Monday 18 February 2019

Pension holders look at property for yield

Barry Kennelly
Barry Kennelly

Barry Kennelly

With interest rates at an all-time low, investors everywhere are continuously looking for better opportunities which will earn them a decent return.

Rental yields are strong in Ireland so it's not hard to see why investors are keen on property. This applies to all kinds of investors, including pension investors, who have the added investment incentive that any income or capital earned in the pension is free from income and capital gains tax (CGT).

Many potential property investors have funds available either through their pension or through their company. There are three primary ways of doing this: The cash could be extracted from the company by a shareholder who then buys the property, it could be purchased by the company, or it could be purchased through a self-administered pension.

The self-administered pension can be the most efficient route for an investment of this type.

Extracting funds directly from the company would give rise to significant tax liabilities, and if the property is bought through a company, corporation tax will fall due on rent received. In addition, it could potentially give rise to corporation tax on chargeable gains if the property is sold.

Moreover, when sales proceeds are extracted from the company then the investor may still be liable for income tax or CGT. Furthermore, purchasing an investment property through a company can adversely impact on the availability of CGT retirement reliefs and CAT business property reliefs.

The concept of using pensions to invest in commercial property is growing in popularity - particularly following strong pension growth over the past five years.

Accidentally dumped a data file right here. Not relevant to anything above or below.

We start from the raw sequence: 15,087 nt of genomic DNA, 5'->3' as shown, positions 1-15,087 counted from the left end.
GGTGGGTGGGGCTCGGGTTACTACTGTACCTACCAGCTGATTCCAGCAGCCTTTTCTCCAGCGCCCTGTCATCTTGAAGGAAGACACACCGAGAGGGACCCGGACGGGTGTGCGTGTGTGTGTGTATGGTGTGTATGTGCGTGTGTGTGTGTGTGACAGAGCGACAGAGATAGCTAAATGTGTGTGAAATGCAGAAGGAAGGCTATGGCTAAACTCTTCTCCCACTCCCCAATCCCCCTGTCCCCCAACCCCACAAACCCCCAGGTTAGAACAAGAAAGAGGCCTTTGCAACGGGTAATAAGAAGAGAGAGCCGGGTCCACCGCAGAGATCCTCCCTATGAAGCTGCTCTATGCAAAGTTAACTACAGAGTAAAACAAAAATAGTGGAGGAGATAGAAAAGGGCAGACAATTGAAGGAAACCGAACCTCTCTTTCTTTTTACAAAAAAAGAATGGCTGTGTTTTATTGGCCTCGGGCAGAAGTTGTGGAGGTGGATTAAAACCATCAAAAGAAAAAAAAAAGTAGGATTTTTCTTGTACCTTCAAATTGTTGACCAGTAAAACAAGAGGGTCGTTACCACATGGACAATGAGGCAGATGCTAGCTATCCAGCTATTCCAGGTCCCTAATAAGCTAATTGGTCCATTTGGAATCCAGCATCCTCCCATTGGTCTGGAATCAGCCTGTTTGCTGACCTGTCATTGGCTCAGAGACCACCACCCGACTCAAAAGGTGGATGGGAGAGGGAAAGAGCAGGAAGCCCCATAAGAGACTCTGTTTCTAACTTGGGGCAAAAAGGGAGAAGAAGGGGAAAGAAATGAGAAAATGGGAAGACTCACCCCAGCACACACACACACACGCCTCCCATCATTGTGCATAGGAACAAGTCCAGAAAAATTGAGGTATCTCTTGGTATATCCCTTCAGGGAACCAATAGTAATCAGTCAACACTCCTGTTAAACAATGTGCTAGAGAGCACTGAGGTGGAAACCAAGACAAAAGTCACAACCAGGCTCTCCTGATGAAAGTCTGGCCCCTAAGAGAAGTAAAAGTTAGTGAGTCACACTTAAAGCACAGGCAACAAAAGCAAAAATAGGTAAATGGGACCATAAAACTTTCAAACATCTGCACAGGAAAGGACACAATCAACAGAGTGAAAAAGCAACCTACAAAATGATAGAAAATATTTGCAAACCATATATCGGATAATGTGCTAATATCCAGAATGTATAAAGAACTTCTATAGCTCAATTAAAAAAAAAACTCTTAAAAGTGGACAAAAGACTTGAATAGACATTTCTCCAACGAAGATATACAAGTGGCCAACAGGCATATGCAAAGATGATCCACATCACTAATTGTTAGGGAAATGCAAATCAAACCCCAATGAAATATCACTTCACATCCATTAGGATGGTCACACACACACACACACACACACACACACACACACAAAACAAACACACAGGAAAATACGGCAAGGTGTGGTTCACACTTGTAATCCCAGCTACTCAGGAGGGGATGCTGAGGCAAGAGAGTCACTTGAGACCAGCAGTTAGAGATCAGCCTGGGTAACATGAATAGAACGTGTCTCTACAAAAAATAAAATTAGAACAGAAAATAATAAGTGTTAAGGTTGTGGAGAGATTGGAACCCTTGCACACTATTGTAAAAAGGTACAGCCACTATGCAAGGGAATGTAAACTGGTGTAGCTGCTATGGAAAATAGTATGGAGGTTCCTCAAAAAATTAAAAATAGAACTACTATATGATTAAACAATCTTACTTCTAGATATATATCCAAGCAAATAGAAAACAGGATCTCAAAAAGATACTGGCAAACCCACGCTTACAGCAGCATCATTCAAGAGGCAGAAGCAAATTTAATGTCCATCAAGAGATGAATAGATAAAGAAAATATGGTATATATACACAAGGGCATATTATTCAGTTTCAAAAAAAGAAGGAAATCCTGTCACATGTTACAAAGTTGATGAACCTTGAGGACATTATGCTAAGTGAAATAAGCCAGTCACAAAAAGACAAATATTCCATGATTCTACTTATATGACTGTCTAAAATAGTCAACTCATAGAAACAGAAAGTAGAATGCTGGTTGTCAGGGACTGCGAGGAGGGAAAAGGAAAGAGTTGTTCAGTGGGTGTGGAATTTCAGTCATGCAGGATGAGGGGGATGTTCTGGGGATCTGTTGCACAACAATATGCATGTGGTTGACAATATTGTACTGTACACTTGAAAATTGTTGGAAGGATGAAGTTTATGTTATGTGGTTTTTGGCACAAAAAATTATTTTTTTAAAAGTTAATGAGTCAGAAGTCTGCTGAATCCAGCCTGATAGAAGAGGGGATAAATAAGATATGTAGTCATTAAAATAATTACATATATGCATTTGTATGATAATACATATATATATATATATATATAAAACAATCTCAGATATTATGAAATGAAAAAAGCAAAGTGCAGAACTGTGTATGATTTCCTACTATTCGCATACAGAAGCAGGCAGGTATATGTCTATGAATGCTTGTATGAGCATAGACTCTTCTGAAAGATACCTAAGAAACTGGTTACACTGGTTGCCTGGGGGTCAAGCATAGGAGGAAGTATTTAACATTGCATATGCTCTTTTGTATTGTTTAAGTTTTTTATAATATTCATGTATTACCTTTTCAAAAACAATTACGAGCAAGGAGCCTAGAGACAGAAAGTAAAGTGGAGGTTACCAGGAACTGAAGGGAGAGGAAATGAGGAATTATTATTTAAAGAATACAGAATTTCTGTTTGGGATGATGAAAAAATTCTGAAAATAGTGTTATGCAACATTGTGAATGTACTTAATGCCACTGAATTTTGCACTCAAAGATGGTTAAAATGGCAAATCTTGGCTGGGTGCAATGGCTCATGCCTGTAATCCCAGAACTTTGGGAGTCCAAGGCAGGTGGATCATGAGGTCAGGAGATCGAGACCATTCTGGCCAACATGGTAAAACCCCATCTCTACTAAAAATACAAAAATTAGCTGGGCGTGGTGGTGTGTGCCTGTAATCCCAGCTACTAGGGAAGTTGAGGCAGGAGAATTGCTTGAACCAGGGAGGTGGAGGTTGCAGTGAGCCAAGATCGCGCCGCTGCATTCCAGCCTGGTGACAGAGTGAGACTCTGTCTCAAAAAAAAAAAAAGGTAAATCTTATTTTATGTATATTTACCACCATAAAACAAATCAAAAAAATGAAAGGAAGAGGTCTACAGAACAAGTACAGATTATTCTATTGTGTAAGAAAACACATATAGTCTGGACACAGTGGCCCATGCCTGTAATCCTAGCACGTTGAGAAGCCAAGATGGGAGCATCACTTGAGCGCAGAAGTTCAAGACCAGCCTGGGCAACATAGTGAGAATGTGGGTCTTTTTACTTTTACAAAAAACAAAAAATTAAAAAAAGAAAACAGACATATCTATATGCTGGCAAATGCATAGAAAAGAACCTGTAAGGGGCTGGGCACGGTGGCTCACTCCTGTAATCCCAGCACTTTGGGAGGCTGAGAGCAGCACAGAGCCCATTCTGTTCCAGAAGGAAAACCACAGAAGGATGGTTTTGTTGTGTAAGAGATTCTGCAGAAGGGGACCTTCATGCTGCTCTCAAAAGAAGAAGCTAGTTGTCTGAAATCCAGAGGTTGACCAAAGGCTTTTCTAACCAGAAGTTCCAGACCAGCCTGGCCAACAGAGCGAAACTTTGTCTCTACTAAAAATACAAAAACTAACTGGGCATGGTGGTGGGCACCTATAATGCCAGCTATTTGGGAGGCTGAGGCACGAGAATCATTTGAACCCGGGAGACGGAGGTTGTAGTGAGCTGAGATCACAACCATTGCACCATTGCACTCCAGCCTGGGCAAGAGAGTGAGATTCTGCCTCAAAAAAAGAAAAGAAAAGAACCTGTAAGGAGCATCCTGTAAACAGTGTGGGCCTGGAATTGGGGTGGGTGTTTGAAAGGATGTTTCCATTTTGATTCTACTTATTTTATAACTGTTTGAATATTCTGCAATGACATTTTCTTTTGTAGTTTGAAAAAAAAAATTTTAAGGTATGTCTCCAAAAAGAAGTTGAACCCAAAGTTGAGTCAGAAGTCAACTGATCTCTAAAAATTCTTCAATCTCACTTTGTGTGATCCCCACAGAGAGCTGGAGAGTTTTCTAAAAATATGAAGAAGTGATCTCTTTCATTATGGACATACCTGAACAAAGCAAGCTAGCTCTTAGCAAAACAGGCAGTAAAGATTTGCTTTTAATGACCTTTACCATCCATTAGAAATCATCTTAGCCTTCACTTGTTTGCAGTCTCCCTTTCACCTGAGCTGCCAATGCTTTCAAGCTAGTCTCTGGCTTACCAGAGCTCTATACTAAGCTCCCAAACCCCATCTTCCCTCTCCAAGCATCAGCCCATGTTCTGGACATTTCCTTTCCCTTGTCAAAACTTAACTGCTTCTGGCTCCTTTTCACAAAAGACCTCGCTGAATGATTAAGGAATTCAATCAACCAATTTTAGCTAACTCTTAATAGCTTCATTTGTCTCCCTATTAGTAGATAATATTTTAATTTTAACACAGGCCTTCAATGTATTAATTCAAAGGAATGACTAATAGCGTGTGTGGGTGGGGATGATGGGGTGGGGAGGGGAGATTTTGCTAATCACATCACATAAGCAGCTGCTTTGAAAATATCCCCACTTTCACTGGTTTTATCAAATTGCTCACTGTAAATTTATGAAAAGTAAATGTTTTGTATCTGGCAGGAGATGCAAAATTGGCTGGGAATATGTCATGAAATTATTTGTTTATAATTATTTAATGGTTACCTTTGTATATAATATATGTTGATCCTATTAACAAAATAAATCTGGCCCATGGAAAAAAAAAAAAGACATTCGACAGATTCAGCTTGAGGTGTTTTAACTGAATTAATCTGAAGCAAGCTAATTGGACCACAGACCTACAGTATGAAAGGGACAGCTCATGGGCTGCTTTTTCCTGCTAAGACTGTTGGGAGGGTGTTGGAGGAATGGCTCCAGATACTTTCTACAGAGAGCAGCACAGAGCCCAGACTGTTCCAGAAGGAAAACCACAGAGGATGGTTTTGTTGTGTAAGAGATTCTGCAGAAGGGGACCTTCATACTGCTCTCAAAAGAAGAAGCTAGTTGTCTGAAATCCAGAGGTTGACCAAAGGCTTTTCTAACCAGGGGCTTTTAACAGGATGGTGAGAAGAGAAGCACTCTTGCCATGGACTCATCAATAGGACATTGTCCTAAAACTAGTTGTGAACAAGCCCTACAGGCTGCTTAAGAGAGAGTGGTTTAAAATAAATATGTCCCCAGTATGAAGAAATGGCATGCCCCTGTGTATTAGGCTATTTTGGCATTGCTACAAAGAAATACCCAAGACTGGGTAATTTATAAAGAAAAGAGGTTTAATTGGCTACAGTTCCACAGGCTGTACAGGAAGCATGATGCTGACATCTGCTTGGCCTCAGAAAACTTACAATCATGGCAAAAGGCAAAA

It is estimated that there are 7,000 to 8,000 Small Self-Administered Pension Arrangements (SSAPs) in existence and about half of these were established to allow the pension holder to invest in property. In response, Independent Trustee Company launched to assist people in understanding the process of buying property through pensions, and believe that up to 1,000 new SSAP funds will be established in 2016 to facilitate property deals.

The flexibility of a self-administered pension arrangement means that, provided pension rules are satisfied, the pension investor can choose the property they wish to purchase. Financial efficiency appears to be driving this trend - all income and gains within pension schemes remain exempt from income and capital gains tax.

On retirement a quarter of the fund can be taken tax-free by the investor, with the first €200,000 tax free and the balance from €200,000 to €500,000 taxed at 20pc. The property can be transferred in specie to an Approved Retirement Fund (ARF) and continue to generate post-retirement income.

Property purchases are typically facilitated through a unit trust structure and a specific sub-fund is established to hold each property. As a result, when borrowing to purchase a

property, the other assets of the pension scheme are protected as the banks only recourse is to the assets of the sub-fund and not the pension itself.

The Revenue Commissioners have introduced some criteria that specifically apply to property investment. One of the primary preclusions is that the vendor must be at arm's length from the scheme and the employer including its directors and associated companies.

The pension scheme itself must have enough liquid investments to meet its liabilities.

Barry Kennelly of, a subsidiary of ITC, is a qualified solicitor and a registered Trust and Estate practitioner (TEP).

Sunday Independent

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